Crib to Casket

As a congregation, there’s a lot in store for Our Savior Lutheran Church in Hartland, Michigan over the next few months. Visits from prominent guest speakers, graduations, and so many other unique opportunities will land in our midst. And yet, two of the most important dates to which we’ll give deliberate attention will be Mother’s Day and Father’s Day. National holidays, yes. Still, as a church, we’ll embrace them as days for honoring the office of “parent,” which stems naturally from God’s divinely established institution of marriage (Genesis 2:18-25).

We’ll celebrate these days not by swapping out the appointed readings for the day or by forcing the topics of “mother” or “father” into the sermon, but rather by letting the parents among us choose the distribution hymns during the Lord’s Supper. We’ll keep to a stabilizing liturgy that continues to set our eyes on Christ and His person and work for our forgiveness. The Word of God will be given. The Gospel will be preached. And in the midst of this, the congregation will give a more-than-appropriate nod of reverence by way of the Church’s rich hymnody to the Lord’s gracious care for His world through the societal-stabilizing gift of the family. (Visit https://www.lutheransforlife.org/article/gods-design-of-family/ to read more on what I mean that the family is a societal-stabilizing gift of God.)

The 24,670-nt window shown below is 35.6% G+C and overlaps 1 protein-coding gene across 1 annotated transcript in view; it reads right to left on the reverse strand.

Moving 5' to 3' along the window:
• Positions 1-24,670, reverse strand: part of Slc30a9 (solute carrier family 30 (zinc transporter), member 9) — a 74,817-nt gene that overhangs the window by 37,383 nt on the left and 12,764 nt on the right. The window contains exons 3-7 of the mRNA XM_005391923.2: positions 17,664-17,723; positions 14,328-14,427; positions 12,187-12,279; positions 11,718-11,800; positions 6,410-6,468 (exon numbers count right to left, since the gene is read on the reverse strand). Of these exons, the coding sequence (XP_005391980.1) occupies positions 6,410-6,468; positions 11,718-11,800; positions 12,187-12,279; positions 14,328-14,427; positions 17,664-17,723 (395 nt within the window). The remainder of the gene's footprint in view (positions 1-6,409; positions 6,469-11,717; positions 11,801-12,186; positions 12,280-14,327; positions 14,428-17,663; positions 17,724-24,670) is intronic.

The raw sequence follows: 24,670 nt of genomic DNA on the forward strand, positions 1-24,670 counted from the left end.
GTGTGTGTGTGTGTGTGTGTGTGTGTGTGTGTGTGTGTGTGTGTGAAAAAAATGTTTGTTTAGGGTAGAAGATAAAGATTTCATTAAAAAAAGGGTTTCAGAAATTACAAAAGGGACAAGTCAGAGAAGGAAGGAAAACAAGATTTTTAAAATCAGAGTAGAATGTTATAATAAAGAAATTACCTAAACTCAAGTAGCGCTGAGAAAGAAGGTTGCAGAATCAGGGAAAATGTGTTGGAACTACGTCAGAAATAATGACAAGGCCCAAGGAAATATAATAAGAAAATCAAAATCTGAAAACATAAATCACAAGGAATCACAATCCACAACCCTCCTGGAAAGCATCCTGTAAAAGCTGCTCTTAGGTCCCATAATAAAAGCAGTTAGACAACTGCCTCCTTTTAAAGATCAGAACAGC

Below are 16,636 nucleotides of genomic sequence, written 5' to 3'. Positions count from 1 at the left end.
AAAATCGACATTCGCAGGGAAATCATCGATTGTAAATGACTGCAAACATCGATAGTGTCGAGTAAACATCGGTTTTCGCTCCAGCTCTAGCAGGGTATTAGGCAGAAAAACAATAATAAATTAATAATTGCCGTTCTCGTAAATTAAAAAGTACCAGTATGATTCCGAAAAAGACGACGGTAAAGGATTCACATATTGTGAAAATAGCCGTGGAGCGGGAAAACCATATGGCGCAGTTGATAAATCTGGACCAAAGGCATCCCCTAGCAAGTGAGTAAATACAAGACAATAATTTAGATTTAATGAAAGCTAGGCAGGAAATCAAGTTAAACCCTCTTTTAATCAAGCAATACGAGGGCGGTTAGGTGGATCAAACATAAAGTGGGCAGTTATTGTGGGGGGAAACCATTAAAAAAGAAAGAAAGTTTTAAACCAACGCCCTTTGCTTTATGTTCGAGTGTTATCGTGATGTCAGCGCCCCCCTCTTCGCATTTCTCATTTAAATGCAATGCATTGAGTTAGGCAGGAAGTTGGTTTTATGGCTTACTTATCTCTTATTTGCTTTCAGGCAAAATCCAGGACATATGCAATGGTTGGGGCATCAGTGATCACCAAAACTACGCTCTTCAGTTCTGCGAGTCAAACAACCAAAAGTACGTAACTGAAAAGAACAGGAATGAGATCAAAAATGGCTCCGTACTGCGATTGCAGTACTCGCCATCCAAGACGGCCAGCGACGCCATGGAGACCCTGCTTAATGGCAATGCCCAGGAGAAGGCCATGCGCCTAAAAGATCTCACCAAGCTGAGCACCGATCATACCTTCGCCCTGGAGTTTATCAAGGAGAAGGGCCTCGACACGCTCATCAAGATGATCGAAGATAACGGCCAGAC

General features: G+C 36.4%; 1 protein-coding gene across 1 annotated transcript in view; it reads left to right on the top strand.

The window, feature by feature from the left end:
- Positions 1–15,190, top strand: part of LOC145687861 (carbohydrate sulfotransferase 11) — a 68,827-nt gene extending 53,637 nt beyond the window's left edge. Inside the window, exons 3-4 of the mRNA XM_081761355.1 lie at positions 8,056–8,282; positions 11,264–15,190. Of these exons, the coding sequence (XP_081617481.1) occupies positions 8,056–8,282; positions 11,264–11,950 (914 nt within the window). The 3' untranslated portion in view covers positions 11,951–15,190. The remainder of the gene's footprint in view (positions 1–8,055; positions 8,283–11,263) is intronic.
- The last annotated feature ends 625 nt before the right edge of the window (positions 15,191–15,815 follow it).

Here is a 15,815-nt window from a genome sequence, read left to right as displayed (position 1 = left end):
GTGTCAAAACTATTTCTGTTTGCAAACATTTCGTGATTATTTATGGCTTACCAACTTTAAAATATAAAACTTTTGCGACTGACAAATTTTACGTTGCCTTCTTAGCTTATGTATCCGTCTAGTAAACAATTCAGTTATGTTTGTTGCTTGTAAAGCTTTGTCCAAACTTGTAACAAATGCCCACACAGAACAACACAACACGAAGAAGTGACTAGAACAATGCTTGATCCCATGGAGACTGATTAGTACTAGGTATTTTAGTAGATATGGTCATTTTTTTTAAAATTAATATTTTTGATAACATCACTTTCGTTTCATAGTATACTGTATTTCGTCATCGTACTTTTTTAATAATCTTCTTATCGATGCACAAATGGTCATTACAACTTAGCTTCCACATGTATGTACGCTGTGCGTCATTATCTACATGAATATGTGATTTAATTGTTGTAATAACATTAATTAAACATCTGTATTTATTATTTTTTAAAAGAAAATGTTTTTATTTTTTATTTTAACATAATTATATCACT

I don’t know about you, but when I became a parent, there’s one very important thing that I learned almost immediately. I learned that no matter how I might be tempted to consider myself an expert in any given field, I will never be tempted to think of myself as anything more than an amateur as a father. Yes, Benjamin Spock tried to stir confidence in all of us in his infamous book Baby and Child Care when he wrote, “You know more than you think you do.” Still, there are those moments with my own children—conversations, situations, circumstances—in which I’m at a loss for words or certainty. I just don’t know what to do.

In one sense, these moments are to my benefit. They keep me level. They set before me that I’m never above the One who established the office of parent. They are moments for me to know that there’s only one Father with all the answers for every situation. I am merely a steward of the little ones He’s put into my care. He remains their true Father, and so I am duty-bound to rely on Him for what’s necessary for raising them.

This reminds me of something else.

As a pastor, I’m guessing that I attend more funerals than most folks. It’s part of the job. Over the years, I’ve noticed it’s not all that uncommon for families to put things into the casket to be buried with their loved one—special things, trinkets and such of lifelong importance. When I see these things in the casket—things that journeyed alongside them through their lives—I am reminded of something very parental in nature.